Robinsons, &c. 1799
In our xixth vol. N. S. p. 24, and in onr next succeeding vol. p. 220, we noticed the ist and 2d paris of this Politician's Creed, and briefly mentioned the principal subjects and branches of political investigation which were brought forwards by the author :—who, we understand, is the ingenious and active Robert John Thornton, M. 1).
In this additional volume, Dr. T. has laid before the public a considerable variety of striking observations, accompanied with valuable hints and enforcements, on the following important topics : viz. The severity of our penal laws. Penitentiary Houses. Employment of Convicts. Transportation. Prevention of Crimes. _Police. Receivers of stolen Goods. Receiving of base Money. Begging. Public Establishinents for the Poor. The Administration of Justice with respect to the Poor. Slavery, &c. &c.
Whatever imperfections may be discoverable by the severity of citicism, in the composicion of these public-spirited essays, we can not, on the whole, with-hold our recommendation of works which so very, materially regard the good order and welfare of society; and in which so many public and alarming cvils are taken into consider
ation,-with the laudable view of utterly removing them, (if that be possible,] or, at least, of greatly reducing their dangerous enormity. Art. 26. The Origin and insidious Arts of Jacobinism : a warning to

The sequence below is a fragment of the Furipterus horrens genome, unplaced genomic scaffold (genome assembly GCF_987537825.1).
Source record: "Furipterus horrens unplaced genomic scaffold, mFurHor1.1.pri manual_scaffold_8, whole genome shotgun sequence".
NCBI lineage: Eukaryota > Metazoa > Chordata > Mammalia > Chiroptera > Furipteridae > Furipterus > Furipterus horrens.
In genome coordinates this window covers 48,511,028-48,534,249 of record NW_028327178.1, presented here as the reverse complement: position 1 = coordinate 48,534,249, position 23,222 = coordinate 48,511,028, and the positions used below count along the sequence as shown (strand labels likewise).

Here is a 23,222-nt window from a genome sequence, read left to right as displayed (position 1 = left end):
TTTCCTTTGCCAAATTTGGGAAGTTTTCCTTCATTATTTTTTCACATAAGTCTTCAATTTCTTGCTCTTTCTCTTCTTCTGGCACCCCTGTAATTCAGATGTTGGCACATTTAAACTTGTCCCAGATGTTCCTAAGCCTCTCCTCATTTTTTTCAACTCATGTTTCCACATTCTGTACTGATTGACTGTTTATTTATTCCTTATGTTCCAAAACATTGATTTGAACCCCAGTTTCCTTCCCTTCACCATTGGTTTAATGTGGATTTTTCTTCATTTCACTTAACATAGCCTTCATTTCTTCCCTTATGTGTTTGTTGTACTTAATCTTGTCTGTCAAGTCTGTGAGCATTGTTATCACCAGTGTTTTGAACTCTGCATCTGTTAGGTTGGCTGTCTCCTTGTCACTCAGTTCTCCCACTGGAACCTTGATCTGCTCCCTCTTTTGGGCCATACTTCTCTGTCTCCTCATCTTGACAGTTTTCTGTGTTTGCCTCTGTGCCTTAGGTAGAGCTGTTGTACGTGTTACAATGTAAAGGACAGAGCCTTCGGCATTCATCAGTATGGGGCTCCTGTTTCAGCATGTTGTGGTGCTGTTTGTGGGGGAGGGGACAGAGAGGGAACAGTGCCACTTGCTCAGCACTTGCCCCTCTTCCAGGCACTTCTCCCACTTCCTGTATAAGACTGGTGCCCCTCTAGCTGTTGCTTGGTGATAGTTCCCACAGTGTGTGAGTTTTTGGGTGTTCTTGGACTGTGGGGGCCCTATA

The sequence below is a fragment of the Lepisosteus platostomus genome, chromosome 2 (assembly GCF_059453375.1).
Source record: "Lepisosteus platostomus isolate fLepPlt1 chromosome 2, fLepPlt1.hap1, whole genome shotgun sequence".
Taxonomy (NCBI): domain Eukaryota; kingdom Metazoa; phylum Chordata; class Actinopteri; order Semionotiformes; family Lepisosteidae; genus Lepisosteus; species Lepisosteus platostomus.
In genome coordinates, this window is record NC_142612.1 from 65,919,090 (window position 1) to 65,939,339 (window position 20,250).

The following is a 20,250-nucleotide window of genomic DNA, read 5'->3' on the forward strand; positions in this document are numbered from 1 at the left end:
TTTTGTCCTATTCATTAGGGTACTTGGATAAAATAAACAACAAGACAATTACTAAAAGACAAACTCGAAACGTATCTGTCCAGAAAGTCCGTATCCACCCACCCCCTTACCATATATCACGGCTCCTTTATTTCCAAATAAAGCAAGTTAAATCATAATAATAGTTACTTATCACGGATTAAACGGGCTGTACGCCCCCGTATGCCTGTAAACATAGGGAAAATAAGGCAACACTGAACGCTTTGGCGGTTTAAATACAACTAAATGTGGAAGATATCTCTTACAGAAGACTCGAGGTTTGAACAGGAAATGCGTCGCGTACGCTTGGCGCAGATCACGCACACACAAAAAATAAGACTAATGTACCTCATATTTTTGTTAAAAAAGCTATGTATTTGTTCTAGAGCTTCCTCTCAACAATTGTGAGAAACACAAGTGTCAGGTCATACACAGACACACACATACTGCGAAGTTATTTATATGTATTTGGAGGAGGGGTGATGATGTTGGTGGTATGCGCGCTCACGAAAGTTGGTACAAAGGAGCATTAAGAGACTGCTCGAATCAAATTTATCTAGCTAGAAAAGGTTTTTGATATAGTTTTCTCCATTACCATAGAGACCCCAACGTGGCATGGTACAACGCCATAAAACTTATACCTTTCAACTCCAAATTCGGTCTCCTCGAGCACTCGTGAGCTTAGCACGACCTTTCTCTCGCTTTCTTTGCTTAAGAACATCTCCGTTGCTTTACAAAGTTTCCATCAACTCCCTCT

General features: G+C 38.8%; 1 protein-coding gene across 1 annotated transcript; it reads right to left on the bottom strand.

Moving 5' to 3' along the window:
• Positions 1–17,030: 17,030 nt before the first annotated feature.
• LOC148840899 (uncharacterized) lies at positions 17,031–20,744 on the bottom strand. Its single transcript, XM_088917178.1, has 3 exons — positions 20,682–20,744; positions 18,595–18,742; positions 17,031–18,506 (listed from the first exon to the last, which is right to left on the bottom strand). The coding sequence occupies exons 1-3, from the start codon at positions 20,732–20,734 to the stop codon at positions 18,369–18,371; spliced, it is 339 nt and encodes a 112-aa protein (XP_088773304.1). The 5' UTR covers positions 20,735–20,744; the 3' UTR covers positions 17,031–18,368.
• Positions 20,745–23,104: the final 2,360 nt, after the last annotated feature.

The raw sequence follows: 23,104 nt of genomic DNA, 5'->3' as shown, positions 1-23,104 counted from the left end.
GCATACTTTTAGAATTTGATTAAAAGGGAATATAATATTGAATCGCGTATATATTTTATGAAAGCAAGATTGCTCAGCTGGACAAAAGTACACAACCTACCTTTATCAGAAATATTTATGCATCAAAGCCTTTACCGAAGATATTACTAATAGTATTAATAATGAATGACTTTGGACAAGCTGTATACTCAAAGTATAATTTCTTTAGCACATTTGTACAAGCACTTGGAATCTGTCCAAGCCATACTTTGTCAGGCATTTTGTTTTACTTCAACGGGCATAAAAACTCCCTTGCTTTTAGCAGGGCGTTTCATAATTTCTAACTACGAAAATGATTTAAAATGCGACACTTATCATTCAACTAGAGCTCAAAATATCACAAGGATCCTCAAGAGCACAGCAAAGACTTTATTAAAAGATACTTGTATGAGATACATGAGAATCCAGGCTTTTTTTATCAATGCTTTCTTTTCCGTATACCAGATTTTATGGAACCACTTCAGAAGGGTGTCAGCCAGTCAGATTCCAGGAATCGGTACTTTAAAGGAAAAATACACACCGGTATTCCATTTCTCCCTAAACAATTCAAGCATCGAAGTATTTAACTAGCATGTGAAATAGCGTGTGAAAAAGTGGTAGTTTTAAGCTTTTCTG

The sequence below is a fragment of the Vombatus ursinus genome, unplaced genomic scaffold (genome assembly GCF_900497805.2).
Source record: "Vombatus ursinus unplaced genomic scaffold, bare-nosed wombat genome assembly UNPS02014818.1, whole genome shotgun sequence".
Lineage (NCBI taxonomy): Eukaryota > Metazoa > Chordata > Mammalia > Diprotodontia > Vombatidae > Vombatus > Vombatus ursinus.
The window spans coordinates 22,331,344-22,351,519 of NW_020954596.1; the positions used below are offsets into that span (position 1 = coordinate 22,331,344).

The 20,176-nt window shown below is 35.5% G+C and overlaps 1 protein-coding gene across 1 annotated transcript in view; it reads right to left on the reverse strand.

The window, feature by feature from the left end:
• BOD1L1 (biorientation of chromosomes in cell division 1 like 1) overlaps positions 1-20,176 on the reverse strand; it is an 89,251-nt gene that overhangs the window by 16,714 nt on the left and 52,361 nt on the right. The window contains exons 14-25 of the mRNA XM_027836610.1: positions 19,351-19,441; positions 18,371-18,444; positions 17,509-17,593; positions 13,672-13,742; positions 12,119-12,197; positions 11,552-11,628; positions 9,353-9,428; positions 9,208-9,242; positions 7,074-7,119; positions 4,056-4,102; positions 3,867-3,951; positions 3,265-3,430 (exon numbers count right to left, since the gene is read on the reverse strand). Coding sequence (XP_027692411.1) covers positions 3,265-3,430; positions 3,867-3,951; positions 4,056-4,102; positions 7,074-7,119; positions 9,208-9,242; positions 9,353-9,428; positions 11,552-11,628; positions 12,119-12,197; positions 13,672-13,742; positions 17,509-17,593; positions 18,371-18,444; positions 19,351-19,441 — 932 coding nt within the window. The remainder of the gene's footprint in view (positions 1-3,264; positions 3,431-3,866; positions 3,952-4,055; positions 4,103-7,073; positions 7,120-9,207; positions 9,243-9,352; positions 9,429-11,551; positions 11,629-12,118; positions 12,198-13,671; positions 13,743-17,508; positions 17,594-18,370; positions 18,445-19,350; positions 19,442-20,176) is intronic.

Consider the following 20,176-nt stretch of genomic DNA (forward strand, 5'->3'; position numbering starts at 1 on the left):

the People of England; extracted from “ A Country Parson's Address to his Flock.” By Francis Wollaston, Rector of Chislehurst, in Kent. 8vo. 2d. Wilkie.
As we gave a pretty full account of the “ Country Parson's Address” in our Rev. for June, we have little to add concerning this extract from it: but we will give a few lines from the prefatory advertisement, which will reflect credit on the writer, as containing an instance of his candour. Our readers will remember that Mr. W. had entertained some distrust regarding the principles and conduct of the Union Sxiety at Greencuich; see Rev. June 1799, p. 238.--The passage which we now select is in the following terins :